By Ryan Smith
Hypomania is a personality style characterized by high energy levels, talkativeness and confidence, and a flight of creative ideas. Hypomanics are competitive and tend to have racing thoughts and a scattered approach to their own experiences and emotions. Unlike people who are truly manic, however, hypomanics maintain high levels of functioning. For example, while a manic writer might be so agitated by mania as to leave out words in his writing or speech, a hypomanic person can function at this elevated breakneck tempo without the quality of their work suffering as a result.
Since hypomania often has no obvious downsides, the personality style has been under-reseached. To this day, many psychiatrists do not acknowledge it as a problematic condition, since hypomanics often do well in life. Nonetheless, hypomania does tend to come with some definite downsides if one knows what to look for.
The psychoanalytic conceptualization of hypomania holds that hypomania develops as a response against moroseness, anxiety, and negative emotions. This hypothesis has not been borne out by empirical studies, that is to say, when one tries to find out whether hypomanic people are inwardly depressed or struggling with negative feelings, the reports tend to come up negative. But there is a good reason for this: Hypomania is a structural condition designed to ward off these very feelings.
One way hypomanics do this is by dissociation. Briefly put, dissociation means the dis-engagement of oneself from one’s experiences, both positive and negative. In the hypomanic personality, however, it is especially the dis-engagement from negative experiences that is prevalent. For example, if a hypomanic has been socially rejected or embarrassed himself, he might mentally disown those experiences. Typically the hypomanic will remember these experiences perfectly well; he has simply distanced himself from them in his cognition – it will be as if they happened to another person. Thus hypomanics may be said to be scattered in the cognitive integration of insight and introspection and identity with regards to their prior actions.
Just as hypomanics may disown negative experiences, they may also distort neutral or negatively-tinged experiences into positive ones. For example, the hypomanic may want to think of himself as being close friends with another person. But this other person doesn’t particularly like the hypomanic, so in conversation, the other person keeps the hypomanic at a distance. In most cases, the hypomanic will understand what is going on perfectly well – he is not delusional. But because this experience does not conform to the hypomanic’s positive self-image, he will supress this insight and distort the experience into a positive one. In psychodynamic terminology, this is known as positive cognitive distortions.
The hypomanic sees himself as upbeat and successful and is stimulated by competitiveness. To acknowledge that this other person with whom they wanted to get close actually rejected them would be embarrassing and fly in the face of their positive self-image. Therefore they distort the experience into something that fits better with that self-image. If asked about it, they will typically say that “the two of them had a good conversation,” or something similar, even though deep down, the hypomanic knows that was not really what actually happened. Compensation for these defenses can sometimes be seen in the form of over-consumption of food, drugs or sex. That is, the competitive instinct and positive self-image, which has been dented by negative social experiences, may be re-asserted through achieving success in the form of new sexual partners who confirm to the hypomanic that he is desired, or in the mastery over inanimate objects (such as food and drugs) that are commonly associated with pleasure.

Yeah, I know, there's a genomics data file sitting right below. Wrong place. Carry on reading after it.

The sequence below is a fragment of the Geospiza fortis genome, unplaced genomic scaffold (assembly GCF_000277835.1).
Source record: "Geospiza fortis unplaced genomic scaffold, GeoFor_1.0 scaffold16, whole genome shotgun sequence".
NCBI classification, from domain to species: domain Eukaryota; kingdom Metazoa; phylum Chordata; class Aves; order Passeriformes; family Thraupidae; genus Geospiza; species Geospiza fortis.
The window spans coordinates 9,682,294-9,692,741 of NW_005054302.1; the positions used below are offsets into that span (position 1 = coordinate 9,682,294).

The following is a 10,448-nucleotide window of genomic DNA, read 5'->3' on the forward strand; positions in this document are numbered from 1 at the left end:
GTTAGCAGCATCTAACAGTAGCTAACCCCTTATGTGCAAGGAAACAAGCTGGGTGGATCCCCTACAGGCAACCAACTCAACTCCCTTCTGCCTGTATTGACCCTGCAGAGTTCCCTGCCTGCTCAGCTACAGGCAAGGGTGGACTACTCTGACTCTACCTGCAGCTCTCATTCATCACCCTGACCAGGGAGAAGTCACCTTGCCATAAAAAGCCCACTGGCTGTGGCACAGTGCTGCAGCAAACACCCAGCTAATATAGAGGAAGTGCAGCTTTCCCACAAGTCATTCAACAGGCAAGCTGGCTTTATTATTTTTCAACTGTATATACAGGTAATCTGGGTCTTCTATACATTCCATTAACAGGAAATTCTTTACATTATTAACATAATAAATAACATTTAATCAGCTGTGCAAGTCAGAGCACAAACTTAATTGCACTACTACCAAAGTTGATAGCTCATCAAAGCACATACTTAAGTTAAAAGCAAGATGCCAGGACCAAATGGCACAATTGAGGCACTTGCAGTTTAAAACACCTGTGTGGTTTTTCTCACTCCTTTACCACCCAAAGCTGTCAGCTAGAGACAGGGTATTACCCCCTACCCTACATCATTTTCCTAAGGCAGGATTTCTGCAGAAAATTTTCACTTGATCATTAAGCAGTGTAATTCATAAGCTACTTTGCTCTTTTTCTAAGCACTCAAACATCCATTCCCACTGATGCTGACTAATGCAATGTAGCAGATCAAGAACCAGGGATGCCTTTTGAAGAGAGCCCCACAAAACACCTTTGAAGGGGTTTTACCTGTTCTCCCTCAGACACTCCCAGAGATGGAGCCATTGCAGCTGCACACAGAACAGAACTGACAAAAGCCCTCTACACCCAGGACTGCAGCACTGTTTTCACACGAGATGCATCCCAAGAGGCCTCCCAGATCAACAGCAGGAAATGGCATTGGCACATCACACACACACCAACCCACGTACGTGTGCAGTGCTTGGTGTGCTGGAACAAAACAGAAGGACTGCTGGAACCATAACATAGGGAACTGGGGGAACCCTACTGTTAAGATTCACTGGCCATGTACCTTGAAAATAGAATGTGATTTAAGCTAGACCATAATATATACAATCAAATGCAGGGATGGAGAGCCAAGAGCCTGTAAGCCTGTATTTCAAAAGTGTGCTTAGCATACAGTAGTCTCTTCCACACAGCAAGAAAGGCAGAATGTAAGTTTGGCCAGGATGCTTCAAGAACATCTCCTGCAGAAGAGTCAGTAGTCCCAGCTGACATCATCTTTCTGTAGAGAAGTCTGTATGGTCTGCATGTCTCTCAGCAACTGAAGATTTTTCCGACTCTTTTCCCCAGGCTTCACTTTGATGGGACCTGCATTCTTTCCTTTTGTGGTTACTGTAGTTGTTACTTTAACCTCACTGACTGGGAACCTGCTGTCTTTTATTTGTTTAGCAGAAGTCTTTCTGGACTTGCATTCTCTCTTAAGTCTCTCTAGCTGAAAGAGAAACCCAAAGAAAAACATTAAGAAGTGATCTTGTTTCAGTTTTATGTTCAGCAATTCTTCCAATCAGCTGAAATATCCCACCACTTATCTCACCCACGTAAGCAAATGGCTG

As I said, hypomania is generally regarded as a positive or at least non-negative condition. Being hypomanic also means that a person experiences more happiness and joy in their lives. They can ride the emotional currents of the present moment and elevate these to a higher level of ebullience than is usually the case. Again, their elevated energy, mood and focus on competition mean that hypomanics may often do well in life. The American professor of psychiatry John D. Gartner has conducted a survey of successful American entrepreneurs and found that 100% of them agreed that they had hypomanic traits. That is, they thought fast, talked fast, had lots of scatter-brained ideas, didn’t dwell much on their failures and negative experiences, and were extremely self-confident and competitive. But on the other hand, they also had problems controlling their impulses and sometimes exhibited poor long-term judgment and made enemies without meaning to.
Hypomanics do not set out to make enemies, but simply tend to acquire them through their rash behavior and competitive social style. For this reason, hypomanics may remarkably often feel that the fault lies with the people who don’t like them, and not with anything they themselves did. In their minds, they simply “played the game” of life, and they are prone to regard it as petty and unfair when others hold their impulsive and sometimes inconsiderate actions against them. In short, they have a hard time understanding why other people dwell on such past experiences. As we have seen, one reason for this is that they themselves dissociate quickly and move on. “It’s in the past now – why worry about it?”